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NAB Says FCC Should Act Now to Allow All-Digital on AM

It also favors simple notification process and opposes carrier frequency tolerance standard

The NAB says there’s no need for further industry testing before the FCC can allow AM stations individually to switch to all-digital operation on a voluntary basis.

It also opposes any notification period, instead favoring a simple immediate approach. It sees no need to put a carrier frequency tolerance standard in place. And it hopes the FCC will recommit to IBOC rather than reopen discussion of other formats.

In comments filed with the FCC, the broadcast association has reiterated its support for allowing all-digital on the AM band in the United States for those stations that want to adopt it. The NAB said that nearly all others who have commented to the commission have supported the idea.

[Read: Hubbard Radio Backs Push for All-Digital Option on AM]

In addition to reviewing the various reasons it had listed earlier (reaching more listeners, improving signals, allowing additional programming), the association now has made some specific additional points:

  • It argues that no additional testing is needed because it considers the all-digital MA3 mode as proven, based on field and lab tests as well as the experimental operation of a station in Frederick, Md.;
  • NAB disagrees with those who think testing is needed to determine potential interference to co-channels during nighttime hours. “The evidence shows that all-digital signals will cause fewer interference concerns than hybrid operations and eliminate any concerns about interference to adjacent channels. … WWFD has been broadcasting all-digital nighttime service for 20 months without any problems. Also, the rollout of all-digital is expected to be fairly gradual, which will provide the FCC and industry time to monitor and address any interference problems, as NPR suggests.”
  • NAB agreed with Xperi, which told the FCC that although NAB Labs’ tests may not have exhaustively tested every conceivable all-digital AM operational scenario, “the success of the WWFD experiment confirms that there is more than an adequate foundation for FCC action.” The NAB said the FCC can simply address individual cases of interference as they arise, under current practice.
  • The commission had asked whether to impose a carrier frequency tolerance standard on AM stations of 1 Hz as a way to improve all-digital reception. NAB says no, calling the idea “an unnecessary burden on AM broadcasters who will continue to operate in analog mode.” It agreed that tightening the carrier frequency tolerance would benefit analog and all-digital operations by reducing the impact of co-channel interference. “However, given today’s extremely challenging economic climate for radio broadcasting, especially AM service, such a new requirement would be a burden and counterproductive to the FCC’s goal of AM radio revitalization.” At most, it said, the FCC should table the idea for the time being.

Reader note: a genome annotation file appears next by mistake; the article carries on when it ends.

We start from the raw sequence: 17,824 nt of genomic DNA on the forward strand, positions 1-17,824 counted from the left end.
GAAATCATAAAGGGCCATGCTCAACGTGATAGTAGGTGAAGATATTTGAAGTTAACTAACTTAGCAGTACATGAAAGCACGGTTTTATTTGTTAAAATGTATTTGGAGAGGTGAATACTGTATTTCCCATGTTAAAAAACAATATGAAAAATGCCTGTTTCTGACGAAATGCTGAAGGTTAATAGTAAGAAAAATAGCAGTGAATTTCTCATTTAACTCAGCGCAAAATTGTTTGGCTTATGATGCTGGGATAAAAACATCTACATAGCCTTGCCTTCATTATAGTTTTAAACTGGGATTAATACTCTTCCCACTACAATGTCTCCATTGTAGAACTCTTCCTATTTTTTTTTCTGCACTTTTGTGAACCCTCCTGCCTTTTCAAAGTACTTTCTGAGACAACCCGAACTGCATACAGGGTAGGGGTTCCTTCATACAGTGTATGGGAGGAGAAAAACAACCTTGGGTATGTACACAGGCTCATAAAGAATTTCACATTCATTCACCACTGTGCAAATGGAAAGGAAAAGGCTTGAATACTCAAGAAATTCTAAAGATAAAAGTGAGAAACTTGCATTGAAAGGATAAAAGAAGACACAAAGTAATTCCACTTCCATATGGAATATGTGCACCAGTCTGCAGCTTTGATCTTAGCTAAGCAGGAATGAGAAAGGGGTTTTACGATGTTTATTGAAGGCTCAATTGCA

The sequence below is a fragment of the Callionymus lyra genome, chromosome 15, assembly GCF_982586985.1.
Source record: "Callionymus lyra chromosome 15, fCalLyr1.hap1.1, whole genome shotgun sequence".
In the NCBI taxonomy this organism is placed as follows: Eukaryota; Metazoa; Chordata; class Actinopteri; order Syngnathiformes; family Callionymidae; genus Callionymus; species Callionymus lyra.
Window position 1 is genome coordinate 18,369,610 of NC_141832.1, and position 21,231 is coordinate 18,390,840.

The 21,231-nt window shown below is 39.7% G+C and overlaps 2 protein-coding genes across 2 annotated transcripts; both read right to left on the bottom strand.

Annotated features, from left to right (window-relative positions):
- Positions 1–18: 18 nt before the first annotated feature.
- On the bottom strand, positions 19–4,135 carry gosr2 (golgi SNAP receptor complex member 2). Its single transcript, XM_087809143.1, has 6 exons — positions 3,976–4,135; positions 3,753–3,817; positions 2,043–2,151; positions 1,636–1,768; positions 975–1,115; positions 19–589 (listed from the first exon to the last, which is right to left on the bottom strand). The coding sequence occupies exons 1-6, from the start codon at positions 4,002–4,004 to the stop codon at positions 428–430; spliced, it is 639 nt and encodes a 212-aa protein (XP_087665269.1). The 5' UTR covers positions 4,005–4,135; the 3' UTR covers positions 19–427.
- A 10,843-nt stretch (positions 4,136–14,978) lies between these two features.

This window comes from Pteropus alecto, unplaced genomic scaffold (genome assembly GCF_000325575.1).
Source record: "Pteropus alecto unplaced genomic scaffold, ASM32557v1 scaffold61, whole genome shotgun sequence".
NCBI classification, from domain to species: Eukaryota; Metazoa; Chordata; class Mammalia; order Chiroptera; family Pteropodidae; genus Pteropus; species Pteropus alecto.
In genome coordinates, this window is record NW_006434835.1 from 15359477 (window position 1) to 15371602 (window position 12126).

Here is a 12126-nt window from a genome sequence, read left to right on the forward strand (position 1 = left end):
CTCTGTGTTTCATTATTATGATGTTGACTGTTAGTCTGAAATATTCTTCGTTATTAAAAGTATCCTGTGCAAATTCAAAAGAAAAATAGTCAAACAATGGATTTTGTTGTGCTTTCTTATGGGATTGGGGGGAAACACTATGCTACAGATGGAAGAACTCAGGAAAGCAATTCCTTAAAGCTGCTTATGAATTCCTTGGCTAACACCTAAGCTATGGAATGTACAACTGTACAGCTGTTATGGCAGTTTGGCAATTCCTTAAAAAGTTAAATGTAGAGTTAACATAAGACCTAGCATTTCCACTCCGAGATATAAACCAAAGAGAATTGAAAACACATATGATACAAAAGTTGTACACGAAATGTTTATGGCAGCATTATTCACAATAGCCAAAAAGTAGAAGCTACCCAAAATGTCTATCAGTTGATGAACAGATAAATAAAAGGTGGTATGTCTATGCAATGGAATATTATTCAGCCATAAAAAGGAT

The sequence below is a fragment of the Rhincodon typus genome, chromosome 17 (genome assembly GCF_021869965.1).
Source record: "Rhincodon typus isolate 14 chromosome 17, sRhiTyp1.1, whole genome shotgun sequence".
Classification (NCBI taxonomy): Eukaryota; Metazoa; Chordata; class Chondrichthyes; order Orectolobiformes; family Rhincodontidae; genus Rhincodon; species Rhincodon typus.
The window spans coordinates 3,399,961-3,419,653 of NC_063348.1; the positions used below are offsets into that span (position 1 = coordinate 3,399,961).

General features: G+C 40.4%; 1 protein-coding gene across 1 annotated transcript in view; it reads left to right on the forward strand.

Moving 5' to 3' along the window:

• NAB supports a proposal from Nautel regarding the allowed operating power (nominal power) limits. Nautel wants the relevant section to be applied “to the average all-digital signal power including the digital signal power and the unmodulated analog carrier power” and not simply the “unmodulated analog carrier power” as proposed in the FCC notice. NAB called this “an important modification which makes good technical sense” and would make it easier for more AM stations to be switch to MA3.
  • The broadcast association reiterated support for the plan to incorporate the NRSC-5-D standard by reference into the digital audio broadcasting rules — in other words, for the FCC to verify its commitment to IBOC. “Adopting NRSC-5-D as a formal technical standard will provide stakeholders the regulatory certainty needed to confidently invest in providing digital broadcasting service and products,” NAB wrote. “Contrary to the requests of Dolby and a few others calling for the FCC to start over with a reevaluation of alternatives to IBOC as the standard for all-digital AM service, confirming IBOC as the single standard for digital audio broadcasting will avoid completely upending the long-standing and ongoing progress of digital radio in the United States.”
  • And NAB supports a simple notification procedure for AM stations’ conversion. It opposes a request from the Society of Broadcast Engineers for a longer prior notification period (such as 60 days) for converting to all-digital service to allow co- and adjacent analog channel stations to determine certain baseline data before digital service starts. “NAB submits that NAB Labs’ extensive testing and WWFD’s real-world experience confirm that such a requirement is unnecessary.”